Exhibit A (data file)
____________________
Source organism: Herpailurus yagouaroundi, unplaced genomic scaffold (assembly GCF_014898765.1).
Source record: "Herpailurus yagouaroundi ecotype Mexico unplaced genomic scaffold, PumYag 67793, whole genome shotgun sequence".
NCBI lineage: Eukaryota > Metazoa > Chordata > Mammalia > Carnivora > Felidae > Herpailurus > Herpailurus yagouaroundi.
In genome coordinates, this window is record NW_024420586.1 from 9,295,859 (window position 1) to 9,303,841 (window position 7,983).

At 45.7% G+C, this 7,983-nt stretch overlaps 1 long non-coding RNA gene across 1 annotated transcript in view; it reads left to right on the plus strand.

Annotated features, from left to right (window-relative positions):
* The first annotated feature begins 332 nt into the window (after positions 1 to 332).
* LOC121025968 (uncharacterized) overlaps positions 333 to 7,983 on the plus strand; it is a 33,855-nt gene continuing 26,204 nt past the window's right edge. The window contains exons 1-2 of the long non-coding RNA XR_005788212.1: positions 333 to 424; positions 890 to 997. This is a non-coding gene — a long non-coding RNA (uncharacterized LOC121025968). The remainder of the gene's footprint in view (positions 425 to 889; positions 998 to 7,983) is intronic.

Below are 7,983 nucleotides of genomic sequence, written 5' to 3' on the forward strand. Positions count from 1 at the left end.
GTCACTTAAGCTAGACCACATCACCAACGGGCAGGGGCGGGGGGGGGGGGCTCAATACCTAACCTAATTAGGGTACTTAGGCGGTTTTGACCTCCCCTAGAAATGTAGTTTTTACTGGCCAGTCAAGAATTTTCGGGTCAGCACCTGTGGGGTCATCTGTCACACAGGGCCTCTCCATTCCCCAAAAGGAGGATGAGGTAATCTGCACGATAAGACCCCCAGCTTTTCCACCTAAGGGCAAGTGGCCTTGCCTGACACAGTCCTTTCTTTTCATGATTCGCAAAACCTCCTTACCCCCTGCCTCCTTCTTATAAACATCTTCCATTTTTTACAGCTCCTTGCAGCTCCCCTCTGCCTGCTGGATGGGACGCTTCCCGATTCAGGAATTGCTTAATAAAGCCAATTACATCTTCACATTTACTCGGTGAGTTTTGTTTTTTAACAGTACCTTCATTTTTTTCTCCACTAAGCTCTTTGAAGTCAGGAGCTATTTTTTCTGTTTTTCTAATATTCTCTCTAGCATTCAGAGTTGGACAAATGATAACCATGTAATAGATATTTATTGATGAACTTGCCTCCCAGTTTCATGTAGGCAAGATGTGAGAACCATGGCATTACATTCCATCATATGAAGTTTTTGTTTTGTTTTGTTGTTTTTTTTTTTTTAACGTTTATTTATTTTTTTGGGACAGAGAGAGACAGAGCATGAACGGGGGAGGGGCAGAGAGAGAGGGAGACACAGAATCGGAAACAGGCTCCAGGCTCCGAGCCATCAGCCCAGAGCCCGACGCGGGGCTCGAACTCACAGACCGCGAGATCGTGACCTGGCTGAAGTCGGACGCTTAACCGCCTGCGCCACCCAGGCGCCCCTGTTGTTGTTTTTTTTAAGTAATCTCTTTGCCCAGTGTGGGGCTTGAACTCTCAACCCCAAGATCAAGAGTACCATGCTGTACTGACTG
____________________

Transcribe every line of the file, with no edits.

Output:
Source organism: Herpailurus yagouaroundi, unplaced genomic scaffold (assembly GCF_014898765.1).
Source record: "Herpailurus yagouaroundi ecotype Mexico unplaced genomic scaffold, PumYag 67793, whole genome shotgun sequence".
NCBI lineage: Eukaryota > Metazoa > Chordata > Mammalia > Carnivora > Felidae > Herpailurus > Herpailurus yagouaroundi.
In genome coordinates, this window is record NW_024420586.1 from 9,295,859 (window position 1) to 9,303,841 (window position 7,983).

At 45.7% G+C, this 7,983-nt stretch overlaps 1 long non-coding RNA gene across 1 annotated transcript in view; it reads left to right on the plus strand.

Annotated features, from left to right (window-relative positions):
* The first annotated feature begins 332 nt into the window (after positions 1 to 332).
* LOC121025968 (uncharacterized) overlaps positions 333 to 7,983 on the plus strand; it is a 33,855-nt gene continuing 26,204 nt past the window's right edge. The window contains exons 1-2 of the long non-coding RNA XR_005788212.1: positions 333 to 424; positions 890 to 997. This is a non-coding gene — a long non-coding RNA (uncharacterized LOC121025968). The remainder of the gene's footprint in view (positions 425 to 889; positions 998 to 7,983) is intronic.

Below are 7,983 nucleotides of genomic sequence, written 5' to 3' on the forward strand. Positions count from 1 at the left end.
GTCACTTAAGCTAGACCACATCACCAACGGGCAGGGGCGGGGGGGGGGGGCTCAATACCTAACCTAATTAGGGTACTTAGGCGGTTTTGACCTCCCCTAGAAATGTAGTTTTTACTGGCCAGTCAAGAATTTTCGGGTCAGCACCTGTGGGGTCATCTGTCACACAGGGCCTCTCCATTCCCCAAAAGGAGGATGAGGTAATCTGCACGATAAGACCCCCAGCTTTTCCACCTAAGGGCAAGTGGCCTTGCCTGACACAGTCCTTTCTTTTCATGATTCGCAAAACCTCCTTACCCCCTGCCTCCTTCTTATAAACATCTTCCATTTTTTACAGCTCCTTGCAGCTCCCCTCTGCCTGCTGGATGGGACGCTTCCCGATTCAGGAATTGCTTAATAAAGCCAATTACATCTTCACATTTACTCGGTGAGTTTTGTTTTTTAACAGTACCTTCATTTTTTTCTCCACTAAGCTCTTTGAAGTCAGGAGCTATTTTTTCTGTTTTTCTAATATTCTCTCTAGCATTCAGAGTTGGACAAATGATAACCATGTAATAGATATTTATTGATGAACTTGCCTCCCAGTTTCATGTAGGCAAGATGTGAGAACCATGGCATTACATTCCATCATATGAAGTTTTTGTTTTGTTTTGTTGTTTTTTTTTTTTTAACGTTTATTTATTTTTTTGGGACAGAGAGAGACAGAGCATGAACGGGGGAGGGGCAGAGAGAGAGGGAGACACAGAATCGGAAACAGGCTCCAGGCTCCGAGCCATCAGCCCAGAGCCCGACGCGGGGCTCGAACTCACAGACCGCGAGATCGTGACCTGGCTGAAGTCGGACGCTTAACCGCCTGCGCCACCCAGGCGCCCCTGTTGTTGTTTTTTTTAAGTAATCTCTTTGCCCAGTGTGGGGCTTGAACTCTCAACCCCAAGATCAAGAGTACCATGCTGTACTGACTG